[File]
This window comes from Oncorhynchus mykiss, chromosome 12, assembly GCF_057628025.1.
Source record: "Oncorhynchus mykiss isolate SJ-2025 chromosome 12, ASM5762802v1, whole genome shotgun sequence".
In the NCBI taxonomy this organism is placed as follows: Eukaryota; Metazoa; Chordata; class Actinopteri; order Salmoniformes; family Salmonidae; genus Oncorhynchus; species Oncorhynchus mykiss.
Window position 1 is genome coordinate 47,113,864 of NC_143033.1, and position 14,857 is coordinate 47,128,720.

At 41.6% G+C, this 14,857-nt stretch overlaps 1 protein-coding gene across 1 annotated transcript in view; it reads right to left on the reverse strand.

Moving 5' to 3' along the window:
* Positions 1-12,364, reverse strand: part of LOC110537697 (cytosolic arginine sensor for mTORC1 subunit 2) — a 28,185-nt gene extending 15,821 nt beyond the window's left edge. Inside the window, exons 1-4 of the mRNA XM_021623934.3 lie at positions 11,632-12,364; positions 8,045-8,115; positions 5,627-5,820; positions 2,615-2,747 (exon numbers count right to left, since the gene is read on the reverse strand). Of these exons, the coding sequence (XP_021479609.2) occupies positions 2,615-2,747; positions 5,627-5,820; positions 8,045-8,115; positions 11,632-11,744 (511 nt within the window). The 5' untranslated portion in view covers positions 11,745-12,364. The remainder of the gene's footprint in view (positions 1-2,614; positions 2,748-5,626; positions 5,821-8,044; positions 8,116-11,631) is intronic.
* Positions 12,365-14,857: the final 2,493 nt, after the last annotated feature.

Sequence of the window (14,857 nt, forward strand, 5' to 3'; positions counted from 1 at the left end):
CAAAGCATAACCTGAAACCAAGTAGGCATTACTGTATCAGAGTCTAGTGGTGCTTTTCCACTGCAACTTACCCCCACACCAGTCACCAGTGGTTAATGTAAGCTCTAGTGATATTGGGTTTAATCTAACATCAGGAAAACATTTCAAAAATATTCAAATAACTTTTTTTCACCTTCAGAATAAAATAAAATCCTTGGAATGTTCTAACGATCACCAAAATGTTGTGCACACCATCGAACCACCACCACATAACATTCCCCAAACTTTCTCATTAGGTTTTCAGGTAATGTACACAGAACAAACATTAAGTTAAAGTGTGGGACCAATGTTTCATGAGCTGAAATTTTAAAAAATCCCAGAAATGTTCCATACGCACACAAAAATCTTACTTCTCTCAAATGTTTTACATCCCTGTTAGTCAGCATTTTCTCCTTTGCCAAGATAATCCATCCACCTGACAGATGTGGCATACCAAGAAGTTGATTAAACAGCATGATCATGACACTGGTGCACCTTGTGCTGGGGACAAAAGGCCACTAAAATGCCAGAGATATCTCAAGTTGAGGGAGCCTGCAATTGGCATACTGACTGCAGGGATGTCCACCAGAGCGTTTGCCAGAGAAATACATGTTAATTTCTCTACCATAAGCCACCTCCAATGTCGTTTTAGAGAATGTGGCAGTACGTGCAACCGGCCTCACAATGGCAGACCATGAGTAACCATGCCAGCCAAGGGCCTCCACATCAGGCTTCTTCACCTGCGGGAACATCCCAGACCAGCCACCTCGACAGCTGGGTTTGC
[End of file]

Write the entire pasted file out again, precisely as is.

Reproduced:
This window comes from Oncorhynchus mykiss, chromosome 12, assembly GCF_057628025.1.
Source record: "Oncorhynchus mykiss isolate SJ-2025 chromosome 12, ASM5762802v1, whole genome shotgun sequence".
In the NCBI taxonomy this organism is placed as follows: Eukaryota; Metazoa; Chordata; class Actinopteri; order Salmoniformes; family Salmonidae; genus Oncorhynchus; species Oncorhynchus mykiss.
Window position 1 is genome coordinate 47,113,864 of NC_143033.1, and position 14,857 is coordinate 47,128,720.

At 41.6% G+C, this 14,857-nt stretch overlaps 1 protein-coding gene across 1 annotated transcript in view; it reads right to left on the reverse strand.

Moving 5' to 3' along the window:
* Positions 1-12,364, reverse strand: part of LOC110537697 (cytosolic arginine sensor for mTORC1 subunit 2) — a 28,185-nt gene extending 15,821 nt beyond the window's left edge. Inside the window, exons 1-4 of the mRNA XM_021623934.3 lie at positions 11,632-12,364; positions 8,045-8,115; positions 5,627-5,820; positions 2,615-2,747 (exon numbers count right to left, since the gene is read on the reverse strand). Of these exons, the coding sequence (XP_021479609.2) occupies positions 2,615-2,747; positions 5,627-5,820; positions 8,045-8,115; positions 11,632-11,744 (511 nt within the window). The 5' untranslated portion in view covers positions 11,745-12,364. The remainder of the gene's footprint in view (positions 1-2,614; positions 2,748-5,626; positions 5,821-8,044; positions 8,116-11,631) is intronic.
* Positions 12,365-14,857: the final 2,493 nt, after the last annotated feature.

Sequence of the window (14,857 nt, forward strand, 5' to 3'; positions counted from 1 at the left end):
CAAAGCATAACCTGAAACCAAGTAGGCATTACTGTATCAGAGTCTAGTGGTGCTTTTCCACTGCAACTTACCCCCACACCAGTCACCAGTGGTTAATGTAAGCTCTAGTGATATTGGGTTTAATCTAACATCAGGAAAACATTTCAAAAATATTCAAATAACTTTTTTTCACCTTCAGAATAAAATAAAATCCTTGGAATGTTCTAACGATCACCAAAATGTTGTGCACACCATCGAACCACCACCACATAACATTCCCCAAACTTTCTCATTAGGTTTTCAGGTAATGTACACAGAACAAACATTAAGTTAAAGTGTGGGACCAATGTTTCATGAGCTGAAATTTTAAAAAATCCCAGAAATGTTCCATACGCACACAAAAATCTTACTTCTCTCAAATGTTTTACATCCCTGTTAGTCAGCATTTTCTCCTTTGCCAAGATAATCCATCCACCTGACAGATGTGGCATACCAAGAAGTTGATTAAACAGCATGATCATGACACTGGTGCACCTTGTGCTGGGGACAAAAGGCCACTAAAATGCCAGAGATATCTCAAGTTGAGGGAGCCTGCAATTGGCATACTGACTGCAGGGATGTCCACCAGAGCGTTTGCCAGAGAAATACATGTTAATTTCTCTACCATAAGCCACCTCCAATGTCGTTTTAGAGAATGTGGCAGTACGTGCAACCGGCCTCACAATGGCAGACCATGAGTAACCATGCCAGCCAAGGGCCTCCACATCAGGCTTCTTCACCTGCGGGAACATCCCAGACCAGCCACCTCGACAGCTGGGTTTGC